For the large majority of these games, the stylus controls are some of the most accurate on the system. You’ll be surprised at just how good you get at mincing garlic. There are definitely some cases where the controls feel spotty though. The most notable case for me was when I had to cut a crab’s legs from its body. The guides on the crab were the same cutting guides I’d seen for every other cutting game, yet they just didn’t respond. I ended up having to use a back and forth motion until it read the input. There are indeed a few cases where you need to make such a motion in order to cut something, but all indications were that this was not one of them.
Also, not all of the games are all that fun to play. There’s a recurring game where you need to grate bread in order to get breadcrumbs. It’s nothing but sliding the stylus back and forth as fast as you can. You can’t screw up, so there’s no precision or timing required to do this minigame. Every time I finished a recipe with this step with a gold medal, I was glad I was done with it. Still, like the controls, this is the exception rather than the rule.
The black sheep of the game is the shopping mode. Here you’ll have an overhead view of the environment and Mama won’t even be on screen. You have a timer, a set number of hearts, and a list of what you need to grab. The store changes for each challenge and the number of shoppers increases as you move onto new items. You tap where you want to go and your character will head out with no regard for the other shoppers. This means you’ll need to painstakingly guide her in order to get by unscathed. Bumping into a shopper results in a time consuming minigame. Surprisingly, these aren’t fun at all. In a game full of fun stylus controls, how did everyone one of them here manage to be be boring? If you fail, you’ll lose a heart as well as time. If you succeed, you’ll go on your, way no problem. If you run out of hearts, the game is over and your score is determined even without having gotten all of the items. The worst part of it all is that your character isn’t taking damage when she loses a heart. It appears she’s just getting more and more embarrassed. It kind of adds to that whole racial stereotypes thing I was talking about before. This mode is boring, frustrating, and just doesn’t belong in a game like this.
Apart from that, however, this is a heck of a solid game. I was shocked at not only how well it controlled, but how fun it was to play. It’s also extremely accessible. I had a friend who had used a DS only once before in her life try the game, and she was able to pick up on the controls almost immediately. This is some great stuff.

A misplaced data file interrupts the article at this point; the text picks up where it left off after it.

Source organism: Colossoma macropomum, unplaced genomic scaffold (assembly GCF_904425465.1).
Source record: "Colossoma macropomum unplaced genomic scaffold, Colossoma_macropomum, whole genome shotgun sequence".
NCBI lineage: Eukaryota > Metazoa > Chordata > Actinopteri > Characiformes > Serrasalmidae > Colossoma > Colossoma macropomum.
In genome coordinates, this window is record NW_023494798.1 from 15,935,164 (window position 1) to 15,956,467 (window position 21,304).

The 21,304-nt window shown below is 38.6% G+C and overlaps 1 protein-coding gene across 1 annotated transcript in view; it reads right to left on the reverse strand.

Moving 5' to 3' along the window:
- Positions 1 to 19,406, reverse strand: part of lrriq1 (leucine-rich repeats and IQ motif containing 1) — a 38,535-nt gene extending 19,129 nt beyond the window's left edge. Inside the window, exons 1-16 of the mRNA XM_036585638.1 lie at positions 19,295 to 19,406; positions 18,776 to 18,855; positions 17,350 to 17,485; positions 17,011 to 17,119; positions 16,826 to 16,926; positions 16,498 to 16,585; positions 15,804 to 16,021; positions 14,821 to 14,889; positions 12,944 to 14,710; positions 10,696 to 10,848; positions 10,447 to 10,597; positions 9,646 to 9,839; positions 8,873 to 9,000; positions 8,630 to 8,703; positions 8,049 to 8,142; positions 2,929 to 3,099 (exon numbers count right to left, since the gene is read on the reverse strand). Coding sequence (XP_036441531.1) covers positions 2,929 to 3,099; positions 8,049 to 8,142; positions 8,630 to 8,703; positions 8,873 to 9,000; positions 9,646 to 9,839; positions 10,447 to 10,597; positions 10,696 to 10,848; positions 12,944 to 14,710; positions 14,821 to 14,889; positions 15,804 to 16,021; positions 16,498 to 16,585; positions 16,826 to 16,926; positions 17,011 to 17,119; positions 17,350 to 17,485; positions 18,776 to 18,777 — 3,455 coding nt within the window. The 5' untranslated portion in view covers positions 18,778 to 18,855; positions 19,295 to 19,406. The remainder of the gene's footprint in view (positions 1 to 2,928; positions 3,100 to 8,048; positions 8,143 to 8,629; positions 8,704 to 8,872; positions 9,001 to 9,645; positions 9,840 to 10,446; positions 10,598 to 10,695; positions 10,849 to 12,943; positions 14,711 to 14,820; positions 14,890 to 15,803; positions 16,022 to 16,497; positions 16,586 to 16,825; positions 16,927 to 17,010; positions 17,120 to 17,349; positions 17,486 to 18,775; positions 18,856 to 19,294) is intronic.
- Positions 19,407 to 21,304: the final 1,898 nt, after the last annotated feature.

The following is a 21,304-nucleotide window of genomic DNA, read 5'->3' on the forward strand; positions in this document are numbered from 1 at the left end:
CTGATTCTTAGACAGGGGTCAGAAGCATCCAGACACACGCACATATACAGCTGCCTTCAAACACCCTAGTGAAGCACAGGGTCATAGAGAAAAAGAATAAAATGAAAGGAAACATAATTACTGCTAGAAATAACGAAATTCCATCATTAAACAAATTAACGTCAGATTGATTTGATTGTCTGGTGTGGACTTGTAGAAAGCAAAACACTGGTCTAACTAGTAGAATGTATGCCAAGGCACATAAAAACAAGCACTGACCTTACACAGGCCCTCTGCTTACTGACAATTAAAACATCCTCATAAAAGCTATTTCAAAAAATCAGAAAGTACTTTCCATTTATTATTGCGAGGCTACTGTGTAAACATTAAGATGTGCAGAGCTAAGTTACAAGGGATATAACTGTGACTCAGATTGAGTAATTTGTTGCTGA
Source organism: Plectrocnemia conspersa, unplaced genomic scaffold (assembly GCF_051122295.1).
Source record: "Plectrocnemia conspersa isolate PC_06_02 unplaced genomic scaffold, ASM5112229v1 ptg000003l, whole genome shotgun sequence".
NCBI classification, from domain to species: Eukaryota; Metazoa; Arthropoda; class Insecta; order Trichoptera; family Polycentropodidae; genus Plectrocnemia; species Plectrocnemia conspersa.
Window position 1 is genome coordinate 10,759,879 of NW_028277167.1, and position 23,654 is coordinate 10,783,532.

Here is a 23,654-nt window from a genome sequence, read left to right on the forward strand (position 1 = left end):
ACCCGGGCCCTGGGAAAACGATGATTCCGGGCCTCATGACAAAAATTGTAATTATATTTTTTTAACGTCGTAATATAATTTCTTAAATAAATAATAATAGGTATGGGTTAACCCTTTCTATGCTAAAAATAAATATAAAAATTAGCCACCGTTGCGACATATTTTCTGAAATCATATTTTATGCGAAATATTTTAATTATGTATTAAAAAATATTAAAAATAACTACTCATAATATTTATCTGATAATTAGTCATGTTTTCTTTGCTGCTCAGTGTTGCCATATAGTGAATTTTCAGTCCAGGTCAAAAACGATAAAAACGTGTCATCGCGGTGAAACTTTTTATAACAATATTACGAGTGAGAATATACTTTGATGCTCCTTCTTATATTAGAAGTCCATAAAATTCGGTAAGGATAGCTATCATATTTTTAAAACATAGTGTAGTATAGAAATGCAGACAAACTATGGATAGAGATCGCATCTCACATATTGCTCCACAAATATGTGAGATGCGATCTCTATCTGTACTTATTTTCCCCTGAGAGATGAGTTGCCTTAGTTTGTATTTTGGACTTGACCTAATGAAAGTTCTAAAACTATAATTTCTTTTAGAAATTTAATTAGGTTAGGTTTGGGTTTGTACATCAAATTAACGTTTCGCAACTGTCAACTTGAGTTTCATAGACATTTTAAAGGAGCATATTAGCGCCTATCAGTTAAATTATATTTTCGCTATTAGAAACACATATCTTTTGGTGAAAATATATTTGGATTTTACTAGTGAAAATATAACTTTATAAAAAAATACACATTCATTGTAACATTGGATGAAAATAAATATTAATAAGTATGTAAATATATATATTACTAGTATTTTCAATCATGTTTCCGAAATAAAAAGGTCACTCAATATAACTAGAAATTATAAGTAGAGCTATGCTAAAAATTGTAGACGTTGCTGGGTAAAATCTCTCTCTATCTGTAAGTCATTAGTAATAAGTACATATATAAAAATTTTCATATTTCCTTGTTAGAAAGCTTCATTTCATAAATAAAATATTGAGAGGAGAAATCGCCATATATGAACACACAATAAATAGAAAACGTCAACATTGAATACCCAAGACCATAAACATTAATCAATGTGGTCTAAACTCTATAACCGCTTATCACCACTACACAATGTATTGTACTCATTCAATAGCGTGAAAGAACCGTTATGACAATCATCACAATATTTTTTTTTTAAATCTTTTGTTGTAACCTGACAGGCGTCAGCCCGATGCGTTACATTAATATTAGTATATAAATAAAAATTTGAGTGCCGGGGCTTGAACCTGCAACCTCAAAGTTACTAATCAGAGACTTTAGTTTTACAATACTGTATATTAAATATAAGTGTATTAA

With around eighty different recipes to make, as well as plenty of items to unlock and some multiplayer challenges to complete, this game can certainly suck up a lot of your time. More to the point, if you don’t manage to get a gold medal on a recipe, the incentive to try again until you do is surprisingly strong. I can’t quite quantify the number of hours it will take to accomplish getting a gold on everything though. For one, I was so engrossed in the game I didn’t realize how much time had flown by. Also, it will all depend on your skill level.
If nothing else, the fun and ease of play lends itself to making this game extremely easy to randomly pick up. I have a good feeling that it will replace a stuffy RPG or two in my DS game case before I move onto something else. When this game sits in your case with games like Elite Beat Agents and MarioKart DS, you know for certain that you’ll get your money’s worth in the long run.
What I like most about this game is that it isn’t too hard to complete any one recipe. However, getting that gold medal, or even just a silver, requires skill and patience. What this means is that anyone can play the game and get a sense of reward when they see their finished dishes, but only those who take time and effort to master the steps will feel the joy that a perfect score can bring.
From the get go, I had no problems finishing dishes. In fact, I only failed one dish, and that was because I grossly misunderstood how to perform a rather simple task. (It was taking the lasagna out of the oven if you must know. I REALLY rolled a one when it came to that one.)
That being said, there are a couple of the games that are downright evil. The one I’ll talk about is the game where you need to hang an ingredient on a line in order to either dry them out or put them in a smoker. For instance, the first instance of this game is when you’re making dried squid. The game seems simple enough, but you need to pack these squid in tighter than sardines, and one tiny bump can send them free falling. Even worse, the movement they make will more than likely cause others to start shaking. And if that weren’t enough, your natural impulse to try and catch the falling squid will result in a catastrophic disaster that causes all but maybe one of your squid to fall. It took a while before I got the hang of this, and everyone I had try the game had the same problem. It was something of an unusually steep curve.